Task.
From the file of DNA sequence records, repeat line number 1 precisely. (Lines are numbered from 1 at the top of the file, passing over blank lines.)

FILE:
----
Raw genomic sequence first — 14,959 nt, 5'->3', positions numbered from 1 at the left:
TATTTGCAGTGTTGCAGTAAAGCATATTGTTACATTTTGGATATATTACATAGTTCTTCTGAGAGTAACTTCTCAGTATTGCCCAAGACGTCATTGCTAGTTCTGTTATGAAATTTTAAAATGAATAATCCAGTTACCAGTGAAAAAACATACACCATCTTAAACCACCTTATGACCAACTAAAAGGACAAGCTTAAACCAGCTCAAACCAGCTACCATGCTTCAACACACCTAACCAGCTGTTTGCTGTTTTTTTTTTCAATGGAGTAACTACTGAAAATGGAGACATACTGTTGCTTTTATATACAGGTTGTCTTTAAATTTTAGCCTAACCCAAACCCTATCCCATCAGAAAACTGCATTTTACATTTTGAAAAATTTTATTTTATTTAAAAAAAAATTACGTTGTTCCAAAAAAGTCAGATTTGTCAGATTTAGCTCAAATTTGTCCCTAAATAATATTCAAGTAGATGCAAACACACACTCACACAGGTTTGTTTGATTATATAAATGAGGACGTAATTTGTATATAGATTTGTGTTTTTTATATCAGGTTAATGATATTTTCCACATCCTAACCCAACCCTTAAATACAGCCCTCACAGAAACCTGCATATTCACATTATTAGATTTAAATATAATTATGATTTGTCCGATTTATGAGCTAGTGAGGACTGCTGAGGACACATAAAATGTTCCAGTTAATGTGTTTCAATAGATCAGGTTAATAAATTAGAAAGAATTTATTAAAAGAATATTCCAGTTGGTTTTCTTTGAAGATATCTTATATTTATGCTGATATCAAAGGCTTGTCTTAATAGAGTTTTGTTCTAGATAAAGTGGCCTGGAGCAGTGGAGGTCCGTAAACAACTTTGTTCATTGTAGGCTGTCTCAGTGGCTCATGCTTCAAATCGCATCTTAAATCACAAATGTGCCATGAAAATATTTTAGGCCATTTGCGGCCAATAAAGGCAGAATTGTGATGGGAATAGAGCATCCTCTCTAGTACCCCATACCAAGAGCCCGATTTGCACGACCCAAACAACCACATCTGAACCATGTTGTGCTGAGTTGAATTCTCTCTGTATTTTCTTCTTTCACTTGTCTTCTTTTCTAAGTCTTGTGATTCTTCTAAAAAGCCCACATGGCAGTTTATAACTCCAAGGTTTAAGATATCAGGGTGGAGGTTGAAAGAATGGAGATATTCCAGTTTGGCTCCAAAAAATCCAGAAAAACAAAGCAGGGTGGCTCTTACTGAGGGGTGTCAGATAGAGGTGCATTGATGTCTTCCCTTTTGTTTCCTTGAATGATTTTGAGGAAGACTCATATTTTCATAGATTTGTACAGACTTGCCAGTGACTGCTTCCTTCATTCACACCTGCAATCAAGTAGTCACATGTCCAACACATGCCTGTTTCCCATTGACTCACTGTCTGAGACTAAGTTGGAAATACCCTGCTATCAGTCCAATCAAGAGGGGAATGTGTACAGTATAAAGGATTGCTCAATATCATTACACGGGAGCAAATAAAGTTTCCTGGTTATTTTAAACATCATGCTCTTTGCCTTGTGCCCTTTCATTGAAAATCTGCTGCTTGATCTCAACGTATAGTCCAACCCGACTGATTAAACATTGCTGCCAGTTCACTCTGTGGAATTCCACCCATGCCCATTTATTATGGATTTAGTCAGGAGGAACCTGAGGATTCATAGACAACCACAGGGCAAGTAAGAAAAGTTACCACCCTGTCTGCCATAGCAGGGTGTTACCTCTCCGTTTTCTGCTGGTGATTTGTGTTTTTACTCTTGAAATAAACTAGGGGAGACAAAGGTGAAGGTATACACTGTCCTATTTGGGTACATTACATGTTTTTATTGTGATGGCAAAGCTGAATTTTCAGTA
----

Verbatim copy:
Raw genomic sequence first — 14,959 nt, 5'->3', positions numbered from 1 at the left: